Usage:  3dBrainSync [options]

This program 'synchronizes' the -inset2 dataset to match the -inset1
dataset, as much as possible (average voxel-wise correlation), using the
same transformation on each input time series from -inset2:

 ++ With the -Qprefix option, the transformation is an orthogonal matrix,
    computed as described in Joshi's original OHBM 2017 presentations,
    and in the corresponding NeuroImage 2018 paper.
  -->> Anand Joshi's presentation at OHBM was the genesis of this program.

 ++ With the -Pprefix option, the transformation is simply a
    permutation of the time order of -inset2 (a very special case
    of an orthogonal matrix).

 ++ The algorithms and a little discussion of the different features of
    these two techniques are discussed in the METHODS section, infra.

 ++ At least one of '-Qprefix' or '-Pprefix' must be given, or
    this program does not do anything! You can use both methods,
    if you want to compare them.

 ++ 'Harmonize' might be a better name for what this program does,
    but calling it 3dBrainHarm would probably not be good marketing
    (except for Traumatic Brain Injury researchers?).

One possible application of this program is to correlate resting state
FMRI datasets between subjects, voxel-by-voxel, as is sometimes done
with naturalistic stimuli (e.g., movie viewing).

It would be amusing to see if within-subject resting state FMRI
runs can be BrainSync-ed better than between-subject runs.

 -inset1 dataset1 = Reference dataset

 -inset2 dataset2 = Dataset to be matched to the reference dataset,
                    as much as possible.
                    ++ These 2 datasets must be on the same spatial grid,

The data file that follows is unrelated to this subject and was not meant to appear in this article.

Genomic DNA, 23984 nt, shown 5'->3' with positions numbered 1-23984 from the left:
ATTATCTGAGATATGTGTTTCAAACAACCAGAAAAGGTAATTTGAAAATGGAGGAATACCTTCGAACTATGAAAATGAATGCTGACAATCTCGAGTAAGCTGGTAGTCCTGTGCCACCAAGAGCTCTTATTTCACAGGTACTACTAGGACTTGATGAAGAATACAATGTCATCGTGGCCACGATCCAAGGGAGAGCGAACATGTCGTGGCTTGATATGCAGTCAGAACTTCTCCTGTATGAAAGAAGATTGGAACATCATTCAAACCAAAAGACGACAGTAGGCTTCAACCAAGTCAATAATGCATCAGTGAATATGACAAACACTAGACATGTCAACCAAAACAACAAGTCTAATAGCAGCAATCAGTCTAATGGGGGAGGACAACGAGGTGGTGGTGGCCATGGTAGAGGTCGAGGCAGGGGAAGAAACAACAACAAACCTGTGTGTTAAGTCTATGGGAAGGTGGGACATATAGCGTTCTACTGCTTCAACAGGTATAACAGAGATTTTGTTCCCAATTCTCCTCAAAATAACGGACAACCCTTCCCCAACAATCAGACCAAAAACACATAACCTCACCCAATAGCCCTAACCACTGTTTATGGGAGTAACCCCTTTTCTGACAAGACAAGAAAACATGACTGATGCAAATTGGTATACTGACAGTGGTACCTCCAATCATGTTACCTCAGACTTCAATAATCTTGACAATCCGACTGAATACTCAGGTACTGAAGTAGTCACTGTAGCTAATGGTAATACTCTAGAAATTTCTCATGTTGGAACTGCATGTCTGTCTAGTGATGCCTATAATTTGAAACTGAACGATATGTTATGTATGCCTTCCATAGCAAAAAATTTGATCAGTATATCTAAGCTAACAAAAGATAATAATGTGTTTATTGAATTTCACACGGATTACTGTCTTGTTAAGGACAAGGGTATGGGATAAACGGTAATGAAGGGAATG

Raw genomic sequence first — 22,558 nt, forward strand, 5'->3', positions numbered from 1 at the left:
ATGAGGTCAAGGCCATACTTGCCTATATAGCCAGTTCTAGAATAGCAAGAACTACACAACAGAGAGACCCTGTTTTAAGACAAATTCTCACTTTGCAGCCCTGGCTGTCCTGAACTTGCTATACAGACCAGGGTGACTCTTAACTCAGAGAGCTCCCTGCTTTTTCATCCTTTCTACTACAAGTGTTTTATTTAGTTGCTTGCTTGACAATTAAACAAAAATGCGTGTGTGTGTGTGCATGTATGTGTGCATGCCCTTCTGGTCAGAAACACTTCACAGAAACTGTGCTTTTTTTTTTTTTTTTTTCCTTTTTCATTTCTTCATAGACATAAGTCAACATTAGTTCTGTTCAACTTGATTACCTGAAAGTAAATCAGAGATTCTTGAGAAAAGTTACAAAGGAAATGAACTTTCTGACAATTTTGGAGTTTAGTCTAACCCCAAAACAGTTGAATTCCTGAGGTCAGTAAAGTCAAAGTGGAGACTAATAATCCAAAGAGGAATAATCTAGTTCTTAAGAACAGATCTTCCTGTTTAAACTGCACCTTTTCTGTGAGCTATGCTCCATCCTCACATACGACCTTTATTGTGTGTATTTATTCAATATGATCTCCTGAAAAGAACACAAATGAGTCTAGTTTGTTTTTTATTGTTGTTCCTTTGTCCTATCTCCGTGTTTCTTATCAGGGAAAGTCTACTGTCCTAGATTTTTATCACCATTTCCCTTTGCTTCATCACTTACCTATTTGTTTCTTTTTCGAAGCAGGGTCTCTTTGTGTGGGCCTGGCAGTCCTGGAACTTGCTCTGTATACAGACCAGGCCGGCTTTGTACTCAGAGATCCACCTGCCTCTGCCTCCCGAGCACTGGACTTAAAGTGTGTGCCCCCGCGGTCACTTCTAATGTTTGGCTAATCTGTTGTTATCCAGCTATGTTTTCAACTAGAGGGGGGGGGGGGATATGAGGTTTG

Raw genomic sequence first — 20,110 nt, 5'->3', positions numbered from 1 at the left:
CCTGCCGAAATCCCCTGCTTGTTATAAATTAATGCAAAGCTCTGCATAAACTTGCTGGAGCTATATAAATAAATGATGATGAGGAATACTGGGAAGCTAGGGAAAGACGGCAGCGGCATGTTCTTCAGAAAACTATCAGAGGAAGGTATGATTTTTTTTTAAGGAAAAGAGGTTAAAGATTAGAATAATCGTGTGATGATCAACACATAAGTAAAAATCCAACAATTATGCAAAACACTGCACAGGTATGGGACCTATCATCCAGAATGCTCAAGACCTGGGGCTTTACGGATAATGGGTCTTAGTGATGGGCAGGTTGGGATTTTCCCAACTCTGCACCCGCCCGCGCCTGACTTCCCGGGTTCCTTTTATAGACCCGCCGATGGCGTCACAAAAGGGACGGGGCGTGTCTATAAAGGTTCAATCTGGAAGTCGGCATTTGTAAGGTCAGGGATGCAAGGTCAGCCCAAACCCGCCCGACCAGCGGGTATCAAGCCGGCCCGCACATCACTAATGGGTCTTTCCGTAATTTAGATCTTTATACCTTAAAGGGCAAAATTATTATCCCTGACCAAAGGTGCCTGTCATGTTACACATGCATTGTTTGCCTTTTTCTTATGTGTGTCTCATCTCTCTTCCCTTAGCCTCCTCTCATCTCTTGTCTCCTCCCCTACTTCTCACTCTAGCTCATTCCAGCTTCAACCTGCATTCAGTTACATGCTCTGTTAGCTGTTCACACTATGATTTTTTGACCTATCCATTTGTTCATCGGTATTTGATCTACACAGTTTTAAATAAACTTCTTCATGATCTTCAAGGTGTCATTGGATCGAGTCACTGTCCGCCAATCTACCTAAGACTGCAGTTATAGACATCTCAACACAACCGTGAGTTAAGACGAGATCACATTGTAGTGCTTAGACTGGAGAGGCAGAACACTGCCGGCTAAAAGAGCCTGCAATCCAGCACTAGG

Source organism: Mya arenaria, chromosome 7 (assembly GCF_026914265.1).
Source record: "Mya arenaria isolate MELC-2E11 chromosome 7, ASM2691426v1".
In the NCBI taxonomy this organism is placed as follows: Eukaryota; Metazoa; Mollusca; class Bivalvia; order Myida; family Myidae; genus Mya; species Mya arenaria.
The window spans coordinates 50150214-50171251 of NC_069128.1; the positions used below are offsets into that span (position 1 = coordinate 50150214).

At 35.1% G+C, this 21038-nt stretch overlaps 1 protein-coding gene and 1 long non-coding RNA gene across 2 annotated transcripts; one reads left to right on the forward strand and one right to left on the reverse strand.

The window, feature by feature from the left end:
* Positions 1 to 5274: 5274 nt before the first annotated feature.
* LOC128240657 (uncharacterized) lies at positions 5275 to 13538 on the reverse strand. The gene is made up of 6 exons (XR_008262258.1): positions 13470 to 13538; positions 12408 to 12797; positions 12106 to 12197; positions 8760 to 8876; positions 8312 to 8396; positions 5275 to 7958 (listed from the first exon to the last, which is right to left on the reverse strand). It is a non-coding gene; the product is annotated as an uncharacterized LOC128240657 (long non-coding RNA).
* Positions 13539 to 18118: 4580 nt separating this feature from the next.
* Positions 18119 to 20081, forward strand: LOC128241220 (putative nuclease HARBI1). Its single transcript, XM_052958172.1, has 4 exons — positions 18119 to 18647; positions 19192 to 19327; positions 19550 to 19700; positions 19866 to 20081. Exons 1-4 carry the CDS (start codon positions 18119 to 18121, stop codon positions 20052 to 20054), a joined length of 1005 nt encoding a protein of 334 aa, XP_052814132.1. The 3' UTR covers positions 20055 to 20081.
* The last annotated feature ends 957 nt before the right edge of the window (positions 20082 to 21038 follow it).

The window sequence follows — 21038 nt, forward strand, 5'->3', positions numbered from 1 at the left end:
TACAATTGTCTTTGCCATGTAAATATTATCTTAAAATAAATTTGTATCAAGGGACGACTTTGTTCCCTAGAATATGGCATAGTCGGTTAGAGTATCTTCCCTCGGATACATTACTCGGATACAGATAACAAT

and must have the same number of time points!
                    ++ There must be at least twice as many voxels being
                       processed as there are time points (see '-mask', below).
                    ++ These are both MANDATORY 'options'.
                    ++ As usual in AFNI, since the computations herein are
                       voxel-wise, it is possible to input plain text .1D
                       files as datasets. When doing so, remember that
                       a ROW in the .1D file is interpreted as a time series
                       (single voxel's data). If your .1D files are oriented
                       so that time runs in down the COLUMNS, you will have to
                       transpose the inputs, which can be done on the command
                       line with the \' operator, or externally using the
                       1dtranspose program.
                -->>++ These input datasets should be pre-processed first
                       to remove undesirable components (motions, baseline,
                       spikes, breathing, etc). Otherwise, you will be trying
                       to match artifacts between the datasets, which is not